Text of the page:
Enlarge / Facebook CEO Mark Zuckerberg wanders past oblivious people in Samsung Gear VR headsets in a photo that is not from this trial.Facebook
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In what he said was his first time testifying in a courtroom, Facebook CEO Mark Zuckerberg said he was “highly confident that Oculus products are built on Oculus technology.”
The testimony came during a trial in which ZeniMax Media, parent company of Bethesda Softworks and Id Software, alleges that Doom co-creator John Carmack stole trade secrets and destroyed evidence when he took VR technology developed as a ZeniMax employee over to Oculus when he became its Chief Technology Officer in 2013. Zuckerberg rebutted that idea flatly on the stand, saying, “the idea that Oculus products are based on someone else’s technology is just wrong” (as reported by The New York Times).
In his testimony, Zuckerberg hinted that ZeniMax was simply looking to latch on to Oculus’ success in the wake of the company’s $2 billion acquisition by Facebook in 2014. “It is pretty common when you announce a big deal or do something that all kinds of people just kind of come out of the woodwork and claim that they just own some portion of the deal,” Zuckerberg said (as reported by The New York Times‘ Mike Isaac in this tweet). “Like most people in the court, I’ve never even heard of ZeniMax before.
I know that our legal team would look into this and examine, but they aren’t going to take a lot of my time on something they don’t think is credible.”
Based on reports from journalists in the audience at the Dallas trial, ZeniMax lawyers tried to press the case that Facebook didn’t do enough due diligence to detect any alleged IP theft between Oculus and ZeniMax before purchasing the VR company for $2 billion in 2014.
To support that argument, ZeniMax presented into evidence a text message to Zuckerberg from Amin Zoufounoun, Facebook’s vice president of corporate development, saying that “there are things [Oculus] told us that are simply not true.” In response, Zuckerberg texted back that he should “keep pushing forward until we have something we can sign on a moment’s notice, then we can figure out how long we wait for diligence,” according to a courtroom report from Gizmodo’s William Turton.
On the stand, Zuckerberg also confirmed ZeniMax’s incredulous assertion that Facebook’s “plan was to begin legal diligence on Friday and sign the deal on Monday.” In a followup, Zuckerberg suggested that Oculus was a smaller company at the time and didn’t need as much time for due diligence as other large Facebook acquisitions, such as WhatsApp.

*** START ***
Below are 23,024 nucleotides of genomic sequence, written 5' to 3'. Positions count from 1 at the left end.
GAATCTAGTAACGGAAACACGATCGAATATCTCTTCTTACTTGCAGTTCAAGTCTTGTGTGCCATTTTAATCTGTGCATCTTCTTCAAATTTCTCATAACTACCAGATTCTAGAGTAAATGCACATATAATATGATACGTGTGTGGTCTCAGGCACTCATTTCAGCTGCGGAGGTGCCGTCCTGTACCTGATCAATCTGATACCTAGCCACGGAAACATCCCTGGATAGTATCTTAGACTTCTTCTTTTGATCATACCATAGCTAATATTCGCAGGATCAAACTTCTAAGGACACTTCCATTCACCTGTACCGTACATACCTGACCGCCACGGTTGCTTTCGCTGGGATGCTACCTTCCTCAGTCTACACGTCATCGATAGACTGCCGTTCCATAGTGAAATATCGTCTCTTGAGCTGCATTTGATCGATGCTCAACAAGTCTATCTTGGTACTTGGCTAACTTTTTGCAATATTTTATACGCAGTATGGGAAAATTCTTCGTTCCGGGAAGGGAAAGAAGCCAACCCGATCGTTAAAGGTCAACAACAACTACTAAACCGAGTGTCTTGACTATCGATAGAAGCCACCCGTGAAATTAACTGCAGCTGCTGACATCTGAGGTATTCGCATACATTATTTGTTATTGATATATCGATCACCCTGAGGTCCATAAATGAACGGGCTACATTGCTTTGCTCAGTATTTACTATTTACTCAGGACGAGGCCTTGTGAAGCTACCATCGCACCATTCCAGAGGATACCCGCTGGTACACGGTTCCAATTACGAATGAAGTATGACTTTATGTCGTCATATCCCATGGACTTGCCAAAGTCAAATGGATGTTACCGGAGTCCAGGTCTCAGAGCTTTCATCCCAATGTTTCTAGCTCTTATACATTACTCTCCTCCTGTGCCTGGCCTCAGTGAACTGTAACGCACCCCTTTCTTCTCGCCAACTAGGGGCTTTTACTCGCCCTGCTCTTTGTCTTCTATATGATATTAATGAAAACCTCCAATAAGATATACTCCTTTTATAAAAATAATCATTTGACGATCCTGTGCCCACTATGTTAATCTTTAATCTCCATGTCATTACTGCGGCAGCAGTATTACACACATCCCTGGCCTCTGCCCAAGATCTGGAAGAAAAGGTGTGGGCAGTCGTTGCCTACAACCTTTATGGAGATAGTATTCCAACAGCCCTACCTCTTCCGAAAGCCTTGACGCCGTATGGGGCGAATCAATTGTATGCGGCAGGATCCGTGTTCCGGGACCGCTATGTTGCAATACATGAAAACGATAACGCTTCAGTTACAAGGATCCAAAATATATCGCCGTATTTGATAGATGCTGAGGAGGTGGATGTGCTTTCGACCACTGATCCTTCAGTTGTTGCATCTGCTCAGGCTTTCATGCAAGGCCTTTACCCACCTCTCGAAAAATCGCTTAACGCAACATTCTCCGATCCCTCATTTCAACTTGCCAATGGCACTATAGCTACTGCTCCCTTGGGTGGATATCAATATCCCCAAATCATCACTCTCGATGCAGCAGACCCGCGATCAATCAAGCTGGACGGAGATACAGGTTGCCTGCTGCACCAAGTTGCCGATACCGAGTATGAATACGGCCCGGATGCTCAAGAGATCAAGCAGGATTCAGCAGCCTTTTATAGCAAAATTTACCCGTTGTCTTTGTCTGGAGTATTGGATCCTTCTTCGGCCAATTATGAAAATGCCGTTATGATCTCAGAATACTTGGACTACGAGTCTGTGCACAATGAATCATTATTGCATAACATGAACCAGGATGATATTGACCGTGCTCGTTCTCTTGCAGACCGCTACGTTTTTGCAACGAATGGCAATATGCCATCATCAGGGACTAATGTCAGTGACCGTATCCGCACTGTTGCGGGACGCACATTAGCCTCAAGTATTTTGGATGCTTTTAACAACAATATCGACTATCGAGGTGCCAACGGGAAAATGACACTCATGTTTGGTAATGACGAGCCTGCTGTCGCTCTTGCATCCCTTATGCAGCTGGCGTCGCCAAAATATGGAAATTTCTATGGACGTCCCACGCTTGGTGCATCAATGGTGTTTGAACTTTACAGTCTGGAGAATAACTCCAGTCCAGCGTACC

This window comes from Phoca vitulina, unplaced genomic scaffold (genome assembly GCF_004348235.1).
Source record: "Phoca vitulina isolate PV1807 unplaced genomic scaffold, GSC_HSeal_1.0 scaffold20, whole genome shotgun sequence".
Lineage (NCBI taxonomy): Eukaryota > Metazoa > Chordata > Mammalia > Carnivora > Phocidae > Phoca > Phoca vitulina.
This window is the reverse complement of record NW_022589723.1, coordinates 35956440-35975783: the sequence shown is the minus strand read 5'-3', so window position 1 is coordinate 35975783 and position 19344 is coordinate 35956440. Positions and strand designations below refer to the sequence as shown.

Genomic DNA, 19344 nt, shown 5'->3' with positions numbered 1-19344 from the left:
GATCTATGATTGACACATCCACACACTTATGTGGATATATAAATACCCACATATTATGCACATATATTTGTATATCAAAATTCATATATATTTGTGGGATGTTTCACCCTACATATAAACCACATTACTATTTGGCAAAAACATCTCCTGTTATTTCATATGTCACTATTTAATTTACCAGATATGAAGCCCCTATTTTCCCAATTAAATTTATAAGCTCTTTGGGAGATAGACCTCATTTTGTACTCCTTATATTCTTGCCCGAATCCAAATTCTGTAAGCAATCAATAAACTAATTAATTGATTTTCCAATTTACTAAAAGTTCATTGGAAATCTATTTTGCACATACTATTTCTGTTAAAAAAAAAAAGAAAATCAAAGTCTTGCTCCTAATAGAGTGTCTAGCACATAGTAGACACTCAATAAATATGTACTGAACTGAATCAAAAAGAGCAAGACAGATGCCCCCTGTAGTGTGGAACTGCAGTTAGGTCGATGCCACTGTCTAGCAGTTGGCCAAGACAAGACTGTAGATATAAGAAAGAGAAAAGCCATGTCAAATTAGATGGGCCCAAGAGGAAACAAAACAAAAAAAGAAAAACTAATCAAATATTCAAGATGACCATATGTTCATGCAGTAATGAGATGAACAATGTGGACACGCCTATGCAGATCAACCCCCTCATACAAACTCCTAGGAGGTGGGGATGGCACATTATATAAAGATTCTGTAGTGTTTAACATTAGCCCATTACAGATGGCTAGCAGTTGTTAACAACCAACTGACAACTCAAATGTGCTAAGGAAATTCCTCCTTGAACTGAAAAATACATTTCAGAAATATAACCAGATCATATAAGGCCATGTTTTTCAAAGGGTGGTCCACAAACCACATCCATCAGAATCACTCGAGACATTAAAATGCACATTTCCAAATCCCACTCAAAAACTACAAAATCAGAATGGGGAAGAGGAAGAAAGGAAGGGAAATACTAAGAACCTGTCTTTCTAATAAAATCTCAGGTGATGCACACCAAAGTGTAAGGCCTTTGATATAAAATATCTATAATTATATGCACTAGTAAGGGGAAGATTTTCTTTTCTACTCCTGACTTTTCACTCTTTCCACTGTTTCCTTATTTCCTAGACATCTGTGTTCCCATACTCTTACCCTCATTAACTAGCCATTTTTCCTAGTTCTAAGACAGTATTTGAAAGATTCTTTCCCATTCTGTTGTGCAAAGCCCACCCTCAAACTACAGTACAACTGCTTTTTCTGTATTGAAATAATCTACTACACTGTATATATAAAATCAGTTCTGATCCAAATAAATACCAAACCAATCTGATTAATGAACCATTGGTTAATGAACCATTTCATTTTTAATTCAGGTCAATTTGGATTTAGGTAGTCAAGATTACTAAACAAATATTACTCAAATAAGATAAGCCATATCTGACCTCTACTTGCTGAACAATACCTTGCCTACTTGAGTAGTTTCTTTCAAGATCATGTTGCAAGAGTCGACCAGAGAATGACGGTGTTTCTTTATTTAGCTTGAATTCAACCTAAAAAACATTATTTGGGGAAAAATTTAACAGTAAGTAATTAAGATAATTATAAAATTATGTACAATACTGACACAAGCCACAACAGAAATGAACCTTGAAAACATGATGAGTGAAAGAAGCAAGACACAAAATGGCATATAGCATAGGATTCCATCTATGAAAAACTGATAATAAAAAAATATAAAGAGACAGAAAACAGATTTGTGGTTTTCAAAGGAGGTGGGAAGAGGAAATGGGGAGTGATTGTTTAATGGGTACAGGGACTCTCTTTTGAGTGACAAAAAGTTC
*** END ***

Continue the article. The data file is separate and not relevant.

ZeniMax’s lawyers established that Zuckerberg was not aware of an earlier non-disclosure agreement outlining the collaboration between Carmack and Oculus founder Palmer Luckey until 2016, when he was told about it by lawyers involved in the case.
The prosecution presented other evidence to show how eager Facebook was to get in on VR through an Oculus acquisition. “I wanted to just give him all my money on the spot,” venture capitalist and Facebook board member Marc Andreessen reportedly said of John Carmack in introducing Zuckerberg to the idea of an Oculus purchase.
After seeing Oculus’ technology in action, Zuckerberg wrote in an e-mail that the company was “miles ahead” of the competition.
ZeniMax also tried to make some legal hay of Facebook’s longstanding motto “move fast and break things,” suggesting that Facebook may have “broken” some things in quickly signing the Oculus deal. Zuckerberg joked that the motto has changed and that Facebook now tries to “move fast and build stable infrastructure” (a modification Facebook has publicized at least since 2014).
Aside from the questions about IP ownership, Zuckerberg also revealed in the trial that in addition to the $2 billion purchase price, Facebook had to spend an additional $700 million to retain key Oculus team members and another $300 million in deliverable milestone bonuses.
In a statement provided to the press, Oculus said, “We’re disappointed that another company is using wasteful litigation to attempt to take credit for technology that it did not have the vision, expertise, or patience to build.”